452 F2d 31 Holt v. Seversky Electronatom Corporation

452 F.2d 31

9 UCC Rep.Serv. 1223

Harold N. HOLT, Plaintiff-Appellant,

No. 62, Docket 71-1327.

United States Court of Appeals,
Second Circuit.

Argued Oct. 5, 1971.
Decided Nov. 9, 1971.

David E. Schwab, II, New York City (Schwab & Goldberg, Morton L. Price, New York City, on the brief), for plaintiff-appellant.

Mitchell M. Bailey, New York City (Pross, Halpert, Lefevre, Raphael & Alter, New York City, on the brief), for defendant-appellee.

Before MOORE, HAYS and FEINBERG, Circuit Judges.

FEINBERG, Circuit Judge:

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In February 1968, plaintiff Harold N. Holt commenced an action against defendant Seversky Electronatom Corporation in the United States District Court for the Southern District of New York. Holt alleged a breach of his employment agreement by Seversky and sought $81,666.67 damages for unpaid and lost salary and $1,200,000 damages for the deprivation of certain stock option rights. On March 1, 1971, on motion of defendant, Richard H. Levet, J., granted summary judgment in favor of plaintiff in the limited amount of $1,833.33 on the claim for lost salary. Later that day, after plaintiff had rested during the jury trial of the case, the judge dismissed the claim based on the stock option. Plaintiff appeals from the judgment entered pursuant to these rulings. We affirm.


* The facts may be stated briefly. Following some months of negotiations, Holt began employment with Seversky in late August 1967, pursuant to an informal agreement which both parties agree contemplated a "trial" period of four to six months. A month later the agreement was reduced to a formal contract of employment for three years. The monthly salary was $1,667.67 until February 1, 1968, and $2,500 thereafter. The agreement granted Holt an option under the corporation's "Qualified Stock Option Plan" to purchase 20,000 shares of the corporation's stock, at $2.50 per share. A key provision of the contract incorporated the parties' understanding of the "trial" period in the following language:


It is understood that the Corporation may terminate this agreement as of February 1, 1968, by giving [Holt] at least thirty days' written notice prior thereto of its intention of such termination.


In early January 1968, a parting of the ways began. From January 3 to January 15, Holt considered requests by Seversky's president to extend the trial period at the lower salary for an additional six months. Holt finally refused and on January 24 he received written notice that his employment "has been terminated." One month later, the present action was commenced. The parties agree that New York law applies, and we accept that law as controlling in this diversity action.



We agree with the district court's conclusion that under the "trial" period provision of the employment agreement Seversky's notice of termination was untimely. Written notice was first given to plaintiff on January 24, rather than on January 2, thirty days prior to February 1. At first blush, then, the question presented by the claim for lost salary1 appears simple: What are the legal consequences of Seversky's untimely notice? This question is complicated, however, by the lack of controlling New York authority on the precise point.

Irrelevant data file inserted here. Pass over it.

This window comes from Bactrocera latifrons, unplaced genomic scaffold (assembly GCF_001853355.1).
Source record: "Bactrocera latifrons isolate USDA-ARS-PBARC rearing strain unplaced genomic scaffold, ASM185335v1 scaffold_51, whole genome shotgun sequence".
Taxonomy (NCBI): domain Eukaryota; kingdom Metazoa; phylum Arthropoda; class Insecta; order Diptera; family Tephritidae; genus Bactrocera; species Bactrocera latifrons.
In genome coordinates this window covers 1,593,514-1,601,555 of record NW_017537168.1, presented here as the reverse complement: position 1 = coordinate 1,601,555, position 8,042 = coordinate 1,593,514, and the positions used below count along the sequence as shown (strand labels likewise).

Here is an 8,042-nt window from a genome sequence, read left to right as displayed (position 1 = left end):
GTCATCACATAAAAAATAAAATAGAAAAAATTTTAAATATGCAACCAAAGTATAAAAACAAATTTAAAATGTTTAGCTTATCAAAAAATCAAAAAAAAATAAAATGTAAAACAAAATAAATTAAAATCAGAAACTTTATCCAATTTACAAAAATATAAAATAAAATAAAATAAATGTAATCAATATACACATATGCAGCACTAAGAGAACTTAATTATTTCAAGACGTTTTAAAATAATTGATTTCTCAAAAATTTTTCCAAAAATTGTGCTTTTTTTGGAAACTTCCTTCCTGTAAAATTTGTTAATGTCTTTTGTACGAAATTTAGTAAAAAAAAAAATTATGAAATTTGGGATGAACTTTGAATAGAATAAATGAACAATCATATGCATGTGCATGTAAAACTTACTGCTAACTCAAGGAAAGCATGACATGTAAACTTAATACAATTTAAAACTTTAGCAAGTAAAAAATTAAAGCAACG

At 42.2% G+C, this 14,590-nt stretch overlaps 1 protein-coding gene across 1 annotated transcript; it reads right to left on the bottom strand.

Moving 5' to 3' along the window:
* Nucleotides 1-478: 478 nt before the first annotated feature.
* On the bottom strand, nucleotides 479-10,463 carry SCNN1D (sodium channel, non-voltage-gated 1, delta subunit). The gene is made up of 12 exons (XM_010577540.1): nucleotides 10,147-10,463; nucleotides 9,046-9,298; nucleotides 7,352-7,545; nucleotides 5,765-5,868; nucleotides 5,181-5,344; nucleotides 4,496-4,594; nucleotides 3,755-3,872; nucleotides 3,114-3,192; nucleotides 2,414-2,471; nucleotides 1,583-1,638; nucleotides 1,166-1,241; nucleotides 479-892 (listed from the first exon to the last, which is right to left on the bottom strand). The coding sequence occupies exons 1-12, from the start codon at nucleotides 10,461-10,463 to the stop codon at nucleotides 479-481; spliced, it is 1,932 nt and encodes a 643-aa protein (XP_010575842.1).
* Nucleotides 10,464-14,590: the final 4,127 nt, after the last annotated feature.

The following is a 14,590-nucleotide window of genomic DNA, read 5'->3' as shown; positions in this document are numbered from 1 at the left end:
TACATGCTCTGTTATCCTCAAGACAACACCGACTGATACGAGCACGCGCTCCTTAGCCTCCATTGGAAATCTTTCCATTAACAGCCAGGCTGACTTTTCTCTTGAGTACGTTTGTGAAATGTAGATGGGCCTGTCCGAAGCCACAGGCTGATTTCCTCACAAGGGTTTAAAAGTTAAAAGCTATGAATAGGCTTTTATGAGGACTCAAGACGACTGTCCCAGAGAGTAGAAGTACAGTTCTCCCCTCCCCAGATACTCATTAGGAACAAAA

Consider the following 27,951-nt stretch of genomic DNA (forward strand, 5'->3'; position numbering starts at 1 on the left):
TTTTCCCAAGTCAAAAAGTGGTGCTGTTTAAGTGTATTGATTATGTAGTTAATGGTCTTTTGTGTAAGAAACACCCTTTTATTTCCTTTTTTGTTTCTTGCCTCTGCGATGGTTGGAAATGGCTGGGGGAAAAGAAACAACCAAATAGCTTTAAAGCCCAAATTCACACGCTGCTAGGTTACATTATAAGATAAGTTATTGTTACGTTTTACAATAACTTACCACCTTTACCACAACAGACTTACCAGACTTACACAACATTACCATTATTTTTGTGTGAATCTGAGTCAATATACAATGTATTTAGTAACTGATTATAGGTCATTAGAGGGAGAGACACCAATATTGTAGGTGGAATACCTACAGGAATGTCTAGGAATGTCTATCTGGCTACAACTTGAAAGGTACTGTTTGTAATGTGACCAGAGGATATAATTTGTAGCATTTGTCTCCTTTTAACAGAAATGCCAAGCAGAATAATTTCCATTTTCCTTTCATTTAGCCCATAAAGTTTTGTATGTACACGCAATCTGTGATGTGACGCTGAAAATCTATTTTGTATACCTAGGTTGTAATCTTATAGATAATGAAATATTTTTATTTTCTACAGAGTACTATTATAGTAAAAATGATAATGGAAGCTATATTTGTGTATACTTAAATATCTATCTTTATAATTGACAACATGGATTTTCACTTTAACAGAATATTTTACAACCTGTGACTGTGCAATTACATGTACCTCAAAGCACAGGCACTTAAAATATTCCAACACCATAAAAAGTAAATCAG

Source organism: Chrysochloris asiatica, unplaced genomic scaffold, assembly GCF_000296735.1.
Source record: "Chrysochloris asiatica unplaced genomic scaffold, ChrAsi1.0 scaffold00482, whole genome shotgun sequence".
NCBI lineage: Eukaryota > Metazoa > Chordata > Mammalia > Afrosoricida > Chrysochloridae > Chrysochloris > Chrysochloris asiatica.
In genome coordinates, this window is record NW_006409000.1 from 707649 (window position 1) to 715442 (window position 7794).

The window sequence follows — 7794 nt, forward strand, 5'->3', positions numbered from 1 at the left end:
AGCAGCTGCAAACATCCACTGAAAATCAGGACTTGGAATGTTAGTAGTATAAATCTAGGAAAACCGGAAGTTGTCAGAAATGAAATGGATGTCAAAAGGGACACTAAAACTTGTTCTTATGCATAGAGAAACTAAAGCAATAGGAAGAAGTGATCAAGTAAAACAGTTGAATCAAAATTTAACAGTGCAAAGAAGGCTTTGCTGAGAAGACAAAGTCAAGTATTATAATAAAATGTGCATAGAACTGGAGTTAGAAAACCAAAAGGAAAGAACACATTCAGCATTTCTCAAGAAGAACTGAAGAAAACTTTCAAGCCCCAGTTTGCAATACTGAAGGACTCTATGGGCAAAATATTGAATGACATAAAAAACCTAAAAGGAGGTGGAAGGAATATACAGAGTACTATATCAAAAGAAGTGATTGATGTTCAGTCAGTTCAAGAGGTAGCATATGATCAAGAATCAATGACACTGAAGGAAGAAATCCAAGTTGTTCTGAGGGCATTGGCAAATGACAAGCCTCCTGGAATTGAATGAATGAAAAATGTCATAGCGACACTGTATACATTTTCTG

Holt contends that Seversky's failure to give timely notice resulted in the complete loss of its right to terminate the agreement. From this premise, Holt argues that his discharge was wrongful and, under settled New York law, the proper measure of his damages is prima facie the salary that would be payable to him for the period from the wrongful discharge to the end of the term of employment2-in this case, about $80,000. Plaintiff cites no New York authority,3 however, in support of his basic argument that Seversky lost its right to terminate the agreement because of the untimely notice. Plaintiff does call our attention to the statement by Professor Corbin:


The time and manner of exercising a power of termination may be specified in the contract; in such case an attempt to exercise it otherwise will be ineffective. * * * A provision that a contract may be terminated at one or more specified dates by giving 30 days notice requires that the notice be given 30 days before one of those dates; and time is of the essence. [Footnotes omitted.]

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6 Corbin, On Contracts Sec. 1266, at 65-66 (2d ed. 1962) [Corbin].


Defendant maintains that there was no wrongful discharge here but only a violation by an employer of a notice requirement in exercising an otherwise valid right to terminate. Defendant cites Williston as follows: